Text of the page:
Among the Techonomists: The To-and-Fro-a in Arizona

I’m headed today to Techonomy, which bills itself as “not a tech conference. It’s a conference about how tech is changing everything else.” I attended last year, and can vouch that that’s pretty accurate. Organizers David Kirkpatrick, Simone Ross, and Michael Federle have put together another great lineup that includes both thinkers and doers. I’ll use my technology platforms to broadcast my highlights and commentary.

I know I’ll have a lot to say about two Techonomy sessions. The first is a debate between my co-author Erik Brynjolfsson and Tyler Cowen. The title is “Can Technology Be Society’s Economic Engine,” which is not quite right. I’m sure that Tyler and Erik agree (as does everyone else at the conference) that tech can be a prime economic engine. The more pointed question is is technology serving that role at present? In his 2010 ebook The Great Stagnation Cowen argued that it’s not. In our 2011 ebook Race Against the Machine we argue that it is —  that technological innovation is going great guns at present — and that our labor force woes are due primarily to tech progress, not stagnation.

I’ll be in Erik’s corner for the debate, playing Burgess Meredith to his Sylvester StalloneErick Schonfeld of TechCrunch will be the moderator / referee. It’ll be great geek fun, and it’ll be streamed, so you don’t have to be at Techonomy to watch it live. Tune in here to watch the intellectual “to-and-fro-a in Arizona” (best I can do on a tight deadline and not much sleep) Monday at 10:20 EST on Monday, November 14.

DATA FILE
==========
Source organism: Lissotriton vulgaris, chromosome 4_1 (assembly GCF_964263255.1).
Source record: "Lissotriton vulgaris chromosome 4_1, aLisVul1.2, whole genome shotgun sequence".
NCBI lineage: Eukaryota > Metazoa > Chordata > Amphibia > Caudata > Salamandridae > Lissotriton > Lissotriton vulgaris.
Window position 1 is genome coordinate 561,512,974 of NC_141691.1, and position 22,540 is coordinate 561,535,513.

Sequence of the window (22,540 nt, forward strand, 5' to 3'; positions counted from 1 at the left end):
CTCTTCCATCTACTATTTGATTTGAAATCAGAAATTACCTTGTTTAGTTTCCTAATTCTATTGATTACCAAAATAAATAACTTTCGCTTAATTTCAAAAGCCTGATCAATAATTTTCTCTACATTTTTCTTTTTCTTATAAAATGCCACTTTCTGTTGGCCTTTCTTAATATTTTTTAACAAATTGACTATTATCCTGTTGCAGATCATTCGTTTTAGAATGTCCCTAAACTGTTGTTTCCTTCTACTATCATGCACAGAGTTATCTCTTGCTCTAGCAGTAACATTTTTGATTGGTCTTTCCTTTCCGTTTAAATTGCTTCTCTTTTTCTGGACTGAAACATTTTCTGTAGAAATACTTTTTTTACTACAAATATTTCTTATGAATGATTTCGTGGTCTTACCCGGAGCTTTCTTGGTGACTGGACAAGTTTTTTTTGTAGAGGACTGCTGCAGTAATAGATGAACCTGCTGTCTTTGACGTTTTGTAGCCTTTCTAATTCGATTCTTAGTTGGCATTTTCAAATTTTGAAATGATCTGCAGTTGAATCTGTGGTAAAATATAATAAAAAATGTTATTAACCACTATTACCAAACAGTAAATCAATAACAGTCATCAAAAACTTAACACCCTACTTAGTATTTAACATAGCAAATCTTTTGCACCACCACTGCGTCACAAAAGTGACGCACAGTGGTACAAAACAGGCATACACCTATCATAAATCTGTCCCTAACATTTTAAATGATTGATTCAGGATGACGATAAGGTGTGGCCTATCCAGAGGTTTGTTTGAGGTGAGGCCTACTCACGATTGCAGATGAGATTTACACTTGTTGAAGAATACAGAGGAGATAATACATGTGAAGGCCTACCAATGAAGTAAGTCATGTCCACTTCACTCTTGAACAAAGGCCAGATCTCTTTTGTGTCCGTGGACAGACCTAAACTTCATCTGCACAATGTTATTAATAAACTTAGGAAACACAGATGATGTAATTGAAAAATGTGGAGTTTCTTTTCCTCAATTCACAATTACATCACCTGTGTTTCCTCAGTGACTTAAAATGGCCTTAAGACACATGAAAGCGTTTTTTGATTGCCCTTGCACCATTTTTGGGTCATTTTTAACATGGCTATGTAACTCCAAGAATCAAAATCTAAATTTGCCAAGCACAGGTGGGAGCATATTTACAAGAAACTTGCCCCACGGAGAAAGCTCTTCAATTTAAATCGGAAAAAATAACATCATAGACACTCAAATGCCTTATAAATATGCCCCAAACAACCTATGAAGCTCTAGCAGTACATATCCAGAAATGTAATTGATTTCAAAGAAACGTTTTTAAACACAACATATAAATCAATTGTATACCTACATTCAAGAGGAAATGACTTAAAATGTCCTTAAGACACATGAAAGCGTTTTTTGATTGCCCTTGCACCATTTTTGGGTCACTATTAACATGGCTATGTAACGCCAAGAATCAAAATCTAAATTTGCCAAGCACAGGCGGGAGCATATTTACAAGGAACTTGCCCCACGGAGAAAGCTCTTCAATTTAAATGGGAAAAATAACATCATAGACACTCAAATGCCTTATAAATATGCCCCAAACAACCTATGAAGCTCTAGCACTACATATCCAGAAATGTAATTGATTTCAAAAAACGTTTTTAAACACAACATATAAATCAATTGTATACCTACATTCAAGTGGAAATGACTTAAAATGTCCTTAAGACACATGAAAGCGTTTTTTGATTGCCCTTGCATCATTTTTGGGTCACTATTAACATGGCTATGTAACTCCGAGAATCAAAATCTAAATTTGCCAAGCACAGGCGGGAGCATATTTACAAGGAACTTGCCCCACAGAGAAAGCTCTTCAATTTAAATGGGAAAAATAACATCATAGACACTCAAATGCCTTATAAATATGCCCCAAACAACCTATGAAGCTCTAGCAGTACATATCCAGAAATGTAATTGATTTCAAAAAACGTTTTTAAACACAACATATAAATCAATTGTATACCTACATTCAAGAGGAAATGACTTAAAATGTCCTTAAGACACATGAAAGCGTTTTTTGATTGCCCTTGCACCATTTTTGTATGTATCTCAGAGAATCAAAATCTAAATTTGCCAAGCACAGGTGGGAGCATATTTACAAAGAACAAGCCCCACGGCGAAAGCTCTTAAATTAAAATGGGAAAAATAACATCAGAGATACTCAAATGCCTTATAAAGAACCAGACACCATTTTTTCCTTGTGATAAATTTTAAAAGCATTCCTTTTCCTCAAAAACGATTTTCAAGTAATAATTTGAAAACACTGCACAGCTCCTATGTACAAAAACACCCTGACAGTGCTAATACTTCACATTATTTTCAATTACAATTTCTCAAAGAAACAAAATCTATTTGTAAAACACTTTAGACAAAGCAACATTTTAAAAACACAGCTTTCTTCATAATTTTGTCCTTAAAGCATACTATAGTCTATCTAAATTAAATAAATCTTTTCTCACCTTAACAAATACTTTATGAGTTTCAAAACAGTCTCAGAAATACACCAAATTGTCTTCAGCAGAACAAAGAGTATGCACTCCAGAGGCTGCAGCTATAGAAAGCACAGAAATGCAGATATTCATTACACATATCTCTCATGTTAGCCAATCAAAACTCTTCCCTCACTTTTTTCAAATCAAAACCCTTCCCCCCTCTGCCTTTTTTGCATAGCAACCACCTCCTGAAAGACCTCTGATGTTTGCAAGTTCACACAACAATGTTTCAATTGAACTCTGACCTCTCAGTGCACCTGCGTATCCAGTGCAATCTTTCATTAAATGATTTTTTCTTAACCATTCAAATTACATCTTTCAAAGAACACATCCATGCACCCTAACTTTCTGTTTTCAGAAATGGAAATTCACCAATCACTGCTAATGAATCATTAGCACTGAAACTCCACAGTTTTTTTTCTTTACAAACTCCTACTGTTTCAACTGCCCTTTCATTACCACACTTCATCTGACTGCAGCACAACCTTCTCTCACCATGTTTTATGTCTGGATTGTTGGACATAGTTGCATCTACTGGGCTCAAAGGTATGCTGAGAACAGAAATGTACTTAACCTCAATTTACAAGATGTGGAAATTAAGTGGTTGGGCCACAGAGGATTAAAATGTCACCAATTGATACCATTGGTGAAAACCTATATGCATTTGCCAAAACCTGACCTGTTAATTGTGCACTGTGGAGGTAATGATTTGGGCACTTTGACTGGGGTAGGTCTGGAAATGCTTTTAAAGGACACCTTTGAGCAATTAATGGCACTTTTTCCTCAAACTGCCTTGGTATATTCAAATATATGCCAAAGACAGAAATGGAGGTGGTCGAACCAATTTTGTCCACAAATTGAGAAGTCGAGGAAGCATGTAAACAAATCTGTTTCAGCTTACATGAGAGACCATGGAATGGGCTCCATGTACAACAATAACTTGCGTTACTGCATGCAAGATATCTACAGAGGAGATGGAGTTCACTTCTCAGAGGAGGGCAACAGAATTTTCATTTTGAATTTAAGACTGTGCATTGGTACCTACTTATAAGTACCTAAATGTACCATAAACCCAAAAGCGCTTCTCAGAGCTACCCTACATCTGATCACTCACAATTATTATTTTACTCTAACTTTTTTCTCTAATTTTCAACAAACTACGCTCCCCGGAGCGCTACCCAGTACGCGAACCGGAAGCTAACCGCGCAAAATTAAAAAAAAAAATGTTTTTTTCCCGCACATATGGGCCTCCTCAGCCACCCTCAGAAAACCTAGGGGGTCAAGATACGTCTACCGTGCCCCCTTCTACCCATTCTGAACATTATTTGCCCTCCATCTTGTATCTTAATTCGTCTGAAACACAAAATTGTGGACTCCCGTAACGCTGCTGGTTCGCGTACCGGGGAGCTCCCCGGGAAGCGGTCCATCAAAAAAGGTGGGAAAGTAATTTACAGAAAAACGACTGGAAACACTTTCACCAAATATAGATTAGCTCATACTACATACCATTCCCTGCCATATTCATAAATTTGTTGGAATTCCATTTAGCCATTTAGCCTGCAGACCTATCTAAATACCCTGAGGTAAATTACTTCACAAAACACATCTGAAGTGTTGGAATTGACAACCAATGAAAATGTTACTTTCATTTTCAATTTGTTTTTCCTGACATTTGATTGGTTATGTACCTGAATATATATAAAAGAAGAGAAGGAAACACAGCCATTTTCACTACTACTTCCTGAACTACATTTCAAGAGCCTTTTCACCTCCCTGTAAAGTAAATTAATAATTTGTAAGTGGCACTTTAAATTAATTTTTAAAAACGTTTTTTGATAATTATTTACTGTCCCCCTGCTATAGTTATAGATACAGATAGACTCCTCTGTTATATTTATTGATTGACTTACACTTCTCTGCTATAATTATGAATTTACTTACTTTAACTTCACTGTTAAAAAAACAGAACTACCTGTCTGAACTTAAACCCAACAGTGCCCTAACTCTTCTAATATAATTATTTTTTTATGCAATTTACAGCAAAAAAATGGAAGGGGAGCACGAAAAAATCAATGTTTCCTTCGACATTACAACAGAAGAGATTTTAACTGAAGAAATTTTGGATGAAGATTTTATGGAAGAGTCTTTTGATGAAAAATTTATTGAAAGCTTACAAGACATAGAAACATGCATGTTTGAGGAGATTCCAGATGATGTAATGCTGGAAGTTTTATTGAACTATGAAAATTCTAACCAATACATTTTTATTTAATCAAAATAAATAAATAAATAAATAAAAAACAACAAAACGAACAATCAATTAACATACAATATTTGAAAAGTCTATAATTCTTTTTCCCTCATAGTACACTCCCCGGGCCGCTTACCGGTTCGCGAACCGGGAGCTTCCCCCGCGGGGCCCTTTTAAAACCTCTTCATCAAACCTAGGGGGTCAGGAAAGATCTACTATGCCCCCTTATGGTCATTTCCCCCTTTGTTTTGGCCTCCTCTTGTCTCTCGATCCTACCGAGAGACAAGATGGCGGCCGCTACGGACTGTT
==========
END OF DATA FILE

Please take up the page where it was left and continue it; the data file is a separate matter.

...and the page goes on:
The second event (unfortunately not livesteamed) will be a breakfast discussion of Race Against… led by me and Erik on Tuesday. I’ll report back here on what we talk about.

 

  • JW Johnston

    Finally, reality TV for nerds. I was having Jerry Springer flashbacks.

    Seriously, I thought it was an informative event. Both debaters were engaging and provocative. If only Dr. Cowen had a better theory to defend. ;-)

    Two thoughts the debate raised for me:

    (1) Per Erik’s presentation, I didn’t realize the 1960s was such an economically productive decade. (Tend to recall all the other stuff going on.) That may answer the question I had about why the 60′s spawned “The Triple Revolution” memorandum to LBJ (http://www.educationanddemocracy.org/FSCfiles/C_CC2a_TripleRevolution.htm). I reread it recently and am impressed with how prescient it is, including suggestions about action plans that are very similar to yours, yet go further in some important ways.

    (2) Re: Tyler’s point about the last 50 years being much less innovative (and productive?) than his grandmother’s 50: I agree that much of the low hanging fruit was picked in the first half of the 20th century (e.g., electric power, automobiles, flush toilets, planes, telephony, TVs), but I see it as those innovations were directed at satisfying basic human needs and wants (e.g., food, shelter, communication, health). Once they were satisfied, innovative attention turned to making those basic products better, cheaper, faster. It’s hard to envision lots of things that are radically new that would appreciably improve peoples’lives. What’s the Internet other than a better, cheaper, faster telephone? BTW, I greatly appreciated the breakthrough of 0-calorie caffeinated soda (assuming it’s not killing me). It does seem that Dr. Cowen is using a strange measure for productivity.